Dicyandiamide Compound Taken Off Market25 March 2013
NEW ZEALAND - On January 25, 2013 the Ministry for Primary Industries (MPI) announced that Dicyandiamide(DCD), a compound used to reduce nitrate leaching, would be taken off the market as a first response to very small traces of DCD that were found in some dairy products.
New Zealand Prime Minister John Key was quick to downplay concerns about the safety of New Zealand milk that is tainted by Dicyandiamide (DCD). Fonterra initially made the find in products it had
manufactured but at least two other processors have since had product that tested positive.
DCD is used to inhibit nitrate leaching into waterways and to reduce nitrous oxide gas emissions
from pasture land. Prime Minister Key told media on January 28 that reports by Chinese and U.S.
media questioning the safety of New Zealand milk amounted to “misinformation”.
The low levels of DCD that were found, were apparently 100 times lower than acceptable European food safety limits.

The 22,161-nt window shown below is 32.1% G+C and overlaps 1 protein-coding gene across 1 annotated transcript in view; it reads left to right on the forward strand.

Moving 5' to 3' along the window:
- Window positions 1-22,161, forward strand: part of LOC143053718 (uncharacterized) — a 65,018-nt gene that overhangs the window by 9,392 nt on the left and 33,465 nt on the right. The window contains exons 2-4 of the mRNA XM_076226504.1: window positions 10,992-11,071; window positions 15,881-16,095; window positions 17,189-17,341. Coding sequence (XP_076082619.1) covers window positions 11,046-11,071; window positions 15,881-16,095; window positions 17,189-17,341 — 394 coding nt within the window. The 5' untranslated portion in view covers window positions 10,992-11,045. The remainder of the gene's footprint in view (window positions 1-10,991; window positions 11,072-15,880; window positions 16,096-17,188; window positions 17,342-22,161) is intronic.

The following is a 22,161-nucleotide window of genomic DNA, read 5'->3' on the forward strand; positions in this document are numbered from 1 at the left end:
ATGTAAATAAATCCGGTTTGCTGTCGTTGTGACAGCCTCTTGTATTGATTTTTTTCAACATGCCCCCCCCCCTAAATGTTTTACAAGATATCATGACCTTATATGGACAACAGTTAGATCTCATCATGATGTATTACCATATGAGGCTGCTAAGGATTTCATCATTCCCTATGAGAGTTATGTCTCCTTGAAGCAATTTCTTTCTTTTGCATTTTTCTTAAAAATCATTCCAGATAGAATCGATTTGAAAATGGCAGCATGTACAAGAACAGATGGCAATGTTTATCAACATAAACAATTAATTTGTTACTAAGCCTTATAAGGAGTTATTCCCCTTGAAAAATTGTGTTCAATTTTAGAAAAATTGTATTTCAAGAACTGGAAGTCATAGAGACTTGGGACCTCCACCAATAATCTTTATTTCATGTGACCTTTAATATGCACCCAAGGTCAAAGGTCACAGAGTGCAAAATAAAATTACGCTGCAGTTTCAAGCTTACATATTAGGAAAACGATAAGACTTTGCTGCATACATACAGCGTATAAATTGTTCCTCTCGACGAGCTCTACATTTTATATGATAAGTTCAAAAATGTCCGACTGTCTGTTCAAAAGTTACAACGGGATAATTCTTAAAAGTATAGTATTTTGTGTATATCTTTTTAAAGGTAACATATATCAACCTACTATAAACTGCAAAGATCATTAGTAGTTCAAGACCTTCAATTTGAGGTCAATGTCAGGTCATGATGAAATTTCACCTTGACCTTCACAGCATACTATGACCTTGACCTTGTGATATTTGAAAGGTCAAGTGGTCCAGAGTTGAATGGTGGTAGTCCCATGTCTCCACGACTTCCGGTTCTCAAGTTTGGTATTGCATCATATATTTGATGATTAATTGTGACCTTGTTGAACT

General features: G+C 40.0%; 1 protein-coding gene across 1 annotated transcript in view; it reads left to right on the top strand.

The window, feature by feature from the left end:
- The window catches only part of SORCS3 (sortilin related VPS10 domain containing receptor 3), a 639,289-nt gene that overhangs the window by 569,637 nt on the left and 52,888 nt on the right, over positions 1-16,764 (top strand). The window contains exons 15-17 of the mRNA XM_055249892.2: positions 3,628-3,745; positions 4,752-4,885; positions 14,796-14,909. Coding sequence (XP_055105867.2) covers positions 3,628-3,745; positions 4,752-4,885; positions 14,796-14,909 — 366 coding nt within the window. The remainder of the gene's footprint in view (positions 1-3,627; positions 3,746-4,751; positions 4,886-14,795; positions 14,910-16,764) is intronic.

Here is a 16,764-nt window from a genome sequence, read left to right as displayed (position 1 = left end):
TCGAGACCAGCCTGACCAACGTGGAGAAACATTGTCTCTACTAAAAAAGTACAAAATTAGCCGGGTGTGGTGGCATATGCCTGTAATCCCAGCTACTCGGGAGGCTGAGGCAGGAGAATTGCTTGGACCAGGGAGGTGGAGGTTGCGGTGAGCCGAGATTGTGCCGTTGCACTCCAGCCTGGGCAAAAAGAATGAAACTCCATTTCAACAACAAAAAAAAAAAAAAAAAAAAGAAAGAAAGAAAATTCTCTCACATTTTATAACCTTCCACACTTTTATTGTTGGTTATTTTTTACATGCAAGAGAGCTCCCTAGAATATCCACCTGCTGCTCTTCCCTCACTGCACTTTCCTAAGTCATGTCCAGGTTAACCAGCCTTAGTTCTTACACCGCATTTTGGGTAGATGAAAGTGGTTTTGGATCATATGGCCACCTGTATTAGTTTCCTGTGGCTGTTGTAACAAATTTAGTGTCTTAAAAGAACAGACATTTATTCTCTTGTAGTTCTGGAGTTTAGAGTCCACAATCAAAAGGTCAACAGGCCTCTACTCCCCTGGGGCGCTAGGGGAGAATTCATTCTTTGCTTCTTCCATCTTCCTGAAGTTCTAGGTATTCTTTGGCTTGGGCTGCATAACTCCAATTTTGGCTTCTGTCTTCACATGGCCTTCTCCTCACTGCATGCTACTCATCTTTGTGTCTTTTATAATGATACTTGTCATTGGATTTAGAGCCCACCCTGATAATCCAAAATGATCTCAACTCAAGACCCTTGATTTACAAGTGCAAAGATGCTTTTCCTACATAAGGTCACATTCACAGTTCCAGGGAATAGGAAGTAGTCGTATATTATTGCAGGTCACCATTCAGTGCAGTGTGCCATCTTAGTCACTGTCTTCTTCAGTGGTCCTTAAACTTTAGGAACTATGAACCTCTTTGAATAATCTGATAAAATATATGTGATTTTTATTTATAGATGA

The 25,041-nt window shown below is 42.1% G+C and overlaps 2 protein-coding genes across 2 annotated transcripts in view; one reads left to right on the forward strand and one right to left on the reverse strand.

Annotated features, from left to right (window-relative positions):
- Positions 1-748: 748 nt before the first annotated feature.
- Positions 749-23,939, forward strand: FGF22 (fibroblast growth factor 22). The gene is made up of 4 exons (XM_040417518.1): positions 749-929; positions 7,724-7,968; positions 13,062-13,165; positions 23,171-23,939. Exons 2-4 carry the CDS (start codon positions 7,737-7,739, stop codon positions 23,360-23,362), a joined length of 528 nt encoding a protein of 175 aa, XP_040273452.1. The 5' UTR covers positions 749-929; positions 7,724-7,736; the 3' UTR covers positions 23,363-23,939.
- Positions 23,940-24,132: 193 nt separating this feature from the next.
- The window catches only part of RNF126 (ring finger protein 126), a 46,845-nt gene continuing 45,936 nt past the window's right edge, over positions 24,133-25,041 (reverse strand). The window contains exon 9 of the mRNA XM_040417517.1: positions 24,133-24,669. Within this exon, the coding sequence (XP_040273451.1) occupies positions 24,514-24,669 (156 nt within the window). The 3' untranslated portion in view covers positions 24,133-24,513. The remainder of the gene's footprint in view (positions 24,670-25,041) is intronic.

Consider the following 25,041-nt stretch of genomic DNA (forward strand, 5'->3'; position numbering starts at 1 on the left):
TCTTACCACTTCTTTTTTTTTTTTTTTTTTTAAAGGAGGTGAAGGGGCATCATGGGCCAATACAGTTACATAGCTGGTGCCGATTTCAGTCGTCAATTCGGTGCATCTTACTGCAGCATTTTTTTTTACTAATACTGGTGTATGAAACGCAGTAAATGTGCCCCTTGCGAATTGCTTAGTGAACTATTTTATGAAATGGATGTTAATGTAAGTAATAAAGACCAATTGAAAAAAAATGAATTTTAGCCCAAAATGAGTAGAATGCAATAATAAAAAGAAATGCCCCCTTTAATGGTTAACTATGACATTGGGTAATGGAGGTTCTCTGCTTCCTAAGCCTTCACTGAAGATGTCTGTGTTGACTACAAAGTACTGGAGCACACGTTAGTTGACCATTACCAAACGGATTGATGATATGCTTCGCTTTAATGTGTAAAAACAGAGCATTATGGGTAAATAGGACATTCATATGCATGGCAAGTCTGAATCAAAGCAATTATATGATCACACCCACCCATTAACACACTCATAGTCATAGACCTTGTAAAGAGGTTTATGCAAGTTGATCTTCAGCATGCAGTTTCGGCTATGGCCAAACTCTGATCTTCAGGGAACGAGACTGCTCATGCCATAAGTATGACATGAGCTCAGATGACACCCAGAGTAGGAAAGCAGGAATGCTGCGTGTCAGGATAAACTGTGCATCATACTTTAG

There is clearly much concern within the GNZ and throughout the business community about the reputation of New Zealand dairy products, as the sector remains the driving force behind the country’s economy. But what may prove to be equally problematic for the Government was the two month delay in releasing the data by the Ministry for Primary Industries.
DCD is a biodegradable compound that has been further developed in New Zealand, for use on
pasture land, from similar compounds used in Europe on cropping land. DCD aids in restricting
nitrates that leach into groundwater, as well as N2O that is lost to the atmosphere.
Only about 1 in every 24 dairy farmers in NZ have been using the chemical since the results are variable and not well proven. The compound has been available for use since 2004.
Subsequent Dairy Product Pricing - Oceania
The continued strengthening of dairy product prices was underscored at the last Global Dairy Trade
Auction (3/5/2013) where the overall pricing index shot up 10.4 per cent. Whole milk powder recorded a huge jump in average pricing of 18 per cent.
TheCattleSite News Desk